Sometimes the Hardest Brand to Define is Your Own
You may have noticed VIA has a new look. Well, we hope you’ve noticed.
Jason’s chicken-scratch notes on our walkabout findings
The path to our new brand wasn’t without its obstacles. Our initial charge was to redesign the VIA website. Which, we began to do, until we realized: we weren’t telling our story. But this is what we do! We are in the business of telling stories! We quickly realized we needed to back up and find ourselves. So, Creative Director and President, Jason Clark and I went on a walkabout. A walkabout that consisted mostly of strolls to Please and Thank You and hours in our office huddle room.
We thought about a lot of things. But, in the end, there were two things that stood out about VIA and its people:
1. Our flair for exploration. We pride ourselves on being forward-thinking, and we put even more thought into the creativity behind our work. We ensure that any solution we provide isn’t the easiest solution, but the best solution to the problem. And we will search high and low to find it.
2. Being proud of the work we put out. Everyone on our team goes above and beyond to ensure that we are providing a quality product. Sometimes that means we have to work a little extra on our own dime (or a lot extra).
The big idea came to light when we discovered that we are often the guide for our clients. Whether we are guiding them into a better technology, creative strategy or marketing tactic, it is VIA’s goal to provide solutions that work for the client and never leave them in the dark about our process. This directly inspired the graphic style of the refreshed brand. On our site, you will see small elements of maps, guides, and connotations of discovery both visually and verbally.
We also had to make sure it looked nothing like this hipster parody. The visual styles that accompany some of the words in our inspiration also carry with them some heavy trends. Be relevant, NOT trendy. However, if you are looking to follow the above trend, feel free to visit this Wired article. (Because we all know the fair trade coffee in that thermos is not keeping them warm enough for bare arms in the snow.)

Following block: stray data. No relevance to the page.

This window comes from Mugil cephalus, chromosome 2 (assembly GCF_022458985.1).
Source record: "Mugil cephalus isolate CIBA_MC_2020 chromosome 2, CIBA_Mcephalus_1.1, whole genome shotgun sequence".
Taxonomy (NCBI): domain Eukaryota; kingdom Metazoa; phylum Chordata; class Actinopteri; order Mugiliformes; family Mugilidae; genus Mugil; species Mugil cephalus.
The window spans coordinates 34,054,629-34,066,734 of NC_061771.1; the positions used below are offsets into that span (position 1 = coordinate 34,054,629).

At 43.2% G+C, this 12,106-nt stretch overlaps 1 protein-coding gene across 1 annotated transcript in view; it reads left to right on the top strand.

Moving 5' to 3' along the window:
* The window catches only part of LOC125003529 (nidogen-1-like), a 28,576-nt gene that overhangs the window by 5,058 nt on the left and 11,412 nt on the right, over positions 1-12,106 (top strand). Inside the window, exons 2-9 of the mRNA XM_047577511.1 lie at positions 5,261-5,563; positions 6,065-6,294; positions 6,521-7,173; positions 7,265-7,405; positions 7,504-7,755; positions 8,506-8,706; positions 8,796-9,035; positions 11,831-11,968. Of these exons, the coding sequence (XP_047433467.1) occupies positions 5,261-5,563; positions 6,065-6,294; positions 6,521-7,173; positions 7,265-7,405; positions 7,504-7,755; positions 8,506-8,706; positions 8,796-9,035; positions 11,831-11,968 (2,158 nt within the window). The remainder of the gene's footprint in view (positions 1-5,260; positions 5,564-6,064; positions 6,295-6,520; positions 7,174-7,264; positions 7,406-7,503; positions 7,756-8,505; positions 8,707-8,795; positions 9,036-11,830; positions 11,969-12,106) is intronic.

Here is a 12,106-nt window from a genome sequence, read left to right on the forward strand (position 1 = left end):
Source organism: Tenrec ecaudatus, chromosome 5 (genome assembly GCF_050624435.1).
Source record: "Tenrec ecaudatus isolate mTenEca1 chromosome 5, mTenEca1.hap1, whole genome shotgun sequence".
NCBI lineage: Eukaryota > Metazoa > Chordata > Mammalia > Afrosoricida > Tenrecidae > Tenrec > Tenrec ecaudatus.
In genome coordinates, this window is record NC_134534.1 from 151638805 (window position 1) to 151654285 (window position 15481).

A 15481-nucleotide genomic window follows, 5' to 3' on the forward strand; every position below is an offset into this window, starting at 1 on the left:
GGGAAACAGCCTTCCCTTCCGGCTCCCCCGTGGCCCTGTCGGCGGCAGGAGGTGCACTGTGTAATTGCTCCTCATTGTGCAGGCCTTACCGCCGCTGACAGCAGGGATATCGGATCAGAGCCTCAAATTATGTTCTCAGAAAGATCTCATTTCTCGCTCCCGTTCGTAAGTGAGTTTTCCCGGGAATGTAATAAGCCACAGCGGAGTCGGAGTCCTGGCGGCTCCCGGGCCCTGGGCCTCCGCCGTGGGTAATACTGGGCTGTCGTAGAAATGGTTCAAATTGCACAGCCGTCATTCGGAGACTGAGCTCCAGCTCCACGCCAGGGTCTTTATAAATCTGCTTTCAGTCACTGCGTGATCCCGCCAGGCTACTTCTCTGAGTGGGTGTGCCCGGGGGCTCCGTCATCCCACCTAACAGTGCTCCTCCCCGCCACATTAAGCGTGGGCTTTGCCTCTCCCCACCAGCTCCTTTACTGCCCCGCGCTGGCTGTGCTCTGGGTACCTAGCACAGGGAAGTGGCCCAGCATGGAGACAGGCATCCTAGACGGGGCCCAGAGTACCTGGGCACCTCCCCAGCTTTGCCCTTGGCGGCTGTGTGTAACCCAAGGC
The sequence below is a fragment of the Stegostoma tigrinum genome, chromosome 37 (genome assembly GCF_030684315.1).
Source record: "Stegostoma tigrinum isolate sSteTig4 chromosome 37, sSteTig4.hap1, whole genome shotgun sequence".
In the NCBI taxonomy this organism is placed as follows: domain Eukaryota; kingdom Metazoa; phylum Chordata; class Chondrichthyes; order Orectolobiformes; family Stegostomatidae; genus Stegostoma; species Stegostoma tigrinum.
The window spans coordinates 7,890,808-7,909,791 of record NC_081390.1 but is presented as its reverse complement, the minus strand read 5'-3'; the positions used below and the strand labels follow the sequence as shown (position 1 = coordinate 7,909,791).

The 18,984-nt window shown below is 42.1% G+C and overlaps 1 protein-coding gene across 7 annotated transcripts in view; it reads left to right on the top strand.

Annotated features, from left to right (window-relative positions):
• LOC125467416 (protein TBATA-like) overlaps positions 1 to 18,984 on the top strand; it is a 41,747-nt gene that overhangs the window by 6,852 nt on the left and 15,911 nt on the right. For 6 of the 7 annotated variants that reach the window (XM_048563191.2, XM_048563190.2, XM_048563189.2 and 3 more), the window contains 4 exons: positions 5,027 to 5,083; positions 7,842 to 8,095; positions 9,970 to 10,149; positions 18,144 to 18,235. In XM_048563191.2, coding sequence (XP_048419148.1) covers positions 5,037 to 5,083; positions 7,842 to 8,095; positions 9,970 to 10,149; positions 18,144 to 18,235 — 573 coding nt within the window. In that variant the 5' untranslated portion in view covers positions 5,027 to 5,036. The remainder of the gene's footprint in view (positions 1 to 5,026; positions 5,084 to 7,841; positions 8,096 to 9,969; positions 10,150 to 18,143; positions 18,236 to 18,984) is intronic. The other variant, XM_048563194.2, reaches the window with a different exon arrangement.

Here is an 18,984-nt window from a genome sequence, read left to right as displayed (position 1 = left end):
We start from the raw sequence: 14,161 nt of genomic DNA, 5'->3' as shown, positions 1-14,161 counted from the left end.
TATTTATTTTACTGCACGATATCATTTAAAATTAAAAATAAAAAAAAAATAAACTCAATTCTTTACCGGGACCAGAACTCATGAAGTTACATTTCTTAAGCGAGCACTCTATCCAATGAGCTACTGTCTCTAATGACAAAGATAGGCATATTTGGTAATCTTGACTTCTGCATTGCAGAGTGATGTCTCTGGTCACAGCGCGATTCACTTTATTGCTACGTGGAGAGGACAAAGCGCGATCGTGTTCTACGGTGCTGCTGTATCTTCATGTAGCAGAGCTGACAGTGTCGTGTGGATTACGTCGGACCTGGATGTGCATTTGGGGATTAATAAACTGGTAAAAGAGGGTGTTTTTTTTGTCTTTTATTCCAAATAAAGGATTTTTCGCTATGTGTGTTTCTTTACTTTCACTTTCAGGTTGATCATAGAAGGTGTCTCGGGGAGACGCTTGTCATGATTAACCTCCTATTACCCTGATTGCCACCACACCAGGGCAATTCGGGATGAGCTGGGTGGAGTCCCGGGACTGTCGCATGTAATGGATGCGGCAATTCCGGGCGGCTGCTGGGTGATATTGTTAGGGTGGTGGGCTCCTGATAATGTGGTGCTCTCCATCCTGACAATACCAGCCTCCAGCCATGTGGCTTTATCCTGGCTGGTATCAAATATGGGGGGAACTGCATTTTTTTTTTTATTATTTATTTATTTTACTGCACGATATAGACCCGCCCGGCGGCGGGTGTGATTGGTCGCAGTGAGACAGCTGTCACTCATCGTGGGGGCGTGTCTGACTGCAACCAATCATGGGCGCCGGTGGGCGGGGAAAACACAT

After we ironed out our Voice & Tone Guide in correspondence with our Values (which you can discover on our award-winning piece), it was time to work on the logo. If it ain’t broke, don’t fix it, amiright? Instead, we improved it.
We kept our strong mark and did a little work on the geometry of the curves and lines. The improved typography now balances with the thickness and visual weight of the mark and allowed for better alignment of the title, mark and tagline. The logo can be used in any of the colors specified in the primary color palette.
This provides more diversity in the creative usage of the mark. It was important that the visual identity of the brand not completely depend on one or two colors.
Another discovery we made in our branding process is that the brand needs attention on a very consistent basis. We immediately established a calendar for new opportunities to build our brand and make sure that the visual identity is never stale.
Check back in for our next design post on how to build a thorough, but beautiful brand guide.
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